So, from all of the above, why should we take at face value these assertions that there is a 99.9999 percent probability that human activity is the cause of global warming?

As stated in the Nature Climate Change article: “An anthropogenic fingerprint of tropospheric warming is identifiable with high statistical confidence in all current available satellite datasets.” These datasets were measured over the 40 year period by three research groups. This particular point cannot be overstated. The measurements were conducted by three independent research organizations. Two (Remote Sensing Systems and the Center for Satellite Applications and Research) of the three datasets first exceeded the five sigma threshold in 2006. Five sigma is a measure of the degree of confidence that scientists have in a result. If results exceed five sigma it means that one can be 99.9999 percent confident in them. The last of the datasets (from the University of Alabama Huntsville) exceeded it for the first time in 2016. That means that all three research organizations unanimously concluded that there is a 99.9999 percent probability that human activity is responsible for climate change. The Nature Climate Change article concludes with these prophetic words and somber warning: “Humanity cannot afford to ignore such clear signals.”

Now, let’s be crystal clear about this. We are not relying on one report concluding that there is a 99.999 percent probability of anthropogenic caused climate change. We are relying on the three independent datasets measured over the 40 year period between 1978 and 2018 and the Australian risk management analysis that came to the same conclusion using a different methodology. Four independent research groups crunched the numbers and came to that conclusion independently. Human activity is 99.9999 percent likely to be the cause of our changing climate. Case closed. It is time for action.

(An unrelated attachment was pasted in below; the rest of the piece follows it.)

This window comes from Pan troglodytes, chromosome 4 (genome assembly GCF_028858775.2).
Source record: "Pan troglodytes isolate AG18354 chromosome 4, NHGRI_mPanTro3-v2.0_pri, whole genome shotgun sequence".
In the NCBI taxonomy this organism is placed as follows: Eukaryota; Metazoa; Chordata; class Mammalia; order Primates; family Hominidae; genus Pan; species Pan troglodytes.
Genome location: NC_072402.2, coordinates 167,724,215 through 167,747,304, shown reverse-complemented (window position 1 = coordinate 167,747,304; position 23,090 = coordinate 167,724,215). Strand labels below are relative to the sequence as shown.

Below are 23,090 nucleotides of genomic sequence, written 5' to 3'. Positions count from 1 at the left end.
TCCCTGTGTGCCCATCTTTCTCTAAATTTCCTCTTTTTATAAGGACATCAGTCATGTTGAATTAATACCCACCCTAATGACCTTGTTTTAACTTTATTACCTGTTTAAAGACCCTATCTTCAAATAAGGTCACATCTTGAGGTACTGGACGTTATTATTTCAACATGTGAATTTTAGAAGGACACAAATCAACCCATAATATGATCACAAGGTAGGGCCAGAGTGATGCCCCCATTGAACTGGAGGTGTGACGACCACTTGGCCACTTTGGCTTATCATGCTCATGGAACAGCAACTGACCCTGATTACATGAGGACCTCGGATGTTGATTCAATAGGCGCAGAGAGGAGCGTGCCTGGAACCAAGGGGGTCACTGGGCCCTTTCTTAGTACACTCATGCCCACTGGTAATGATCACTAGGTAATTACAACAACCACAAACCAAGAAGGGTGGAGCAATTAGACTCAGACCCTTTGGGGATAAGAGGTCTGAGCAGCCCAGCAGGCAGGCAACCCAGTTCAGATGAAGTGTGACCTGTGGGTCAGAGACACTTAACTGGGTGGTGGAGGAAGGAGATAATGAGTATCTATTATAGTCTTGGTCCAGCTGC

We must reduce the amount of carbon dioxide (and other greenhouse gases) in the atmosphere, reduce their rate of growth, and transition to sources of energy that do not contribute to the problem. We no longer have the time to waste entertaining inane concerns about the link between man and climate or accepting ongoing obfuscation by denialists. The numbers are clear.

Voters must take political and economic action by choosing the politicians that best represent their best interests and punish the economic entities acting against them. In a shot across the bow of the oil companies, the Guardian reported on March 8, that the world’s largest sovereign wealth fund, the $1 trillion Norwegian Government Pension Fund Global, indicated that it will divest itself of fossil fuel companies, with the caveat that they will retain investments of those with renewable energy subsidiaries. Even with that caveat, this is a positive step. Unfortunately, it also reflects the strength of the industry such that they were able to secure that caveat. The battle is between incontrovertible facts and the naked power of big money. Now is the time for the greater good to become paramount. If you haven’t registered to vote, there is no time like the present. If you have registered, consider your best interests when in the voting booth. We don’t have a Plan(et) B.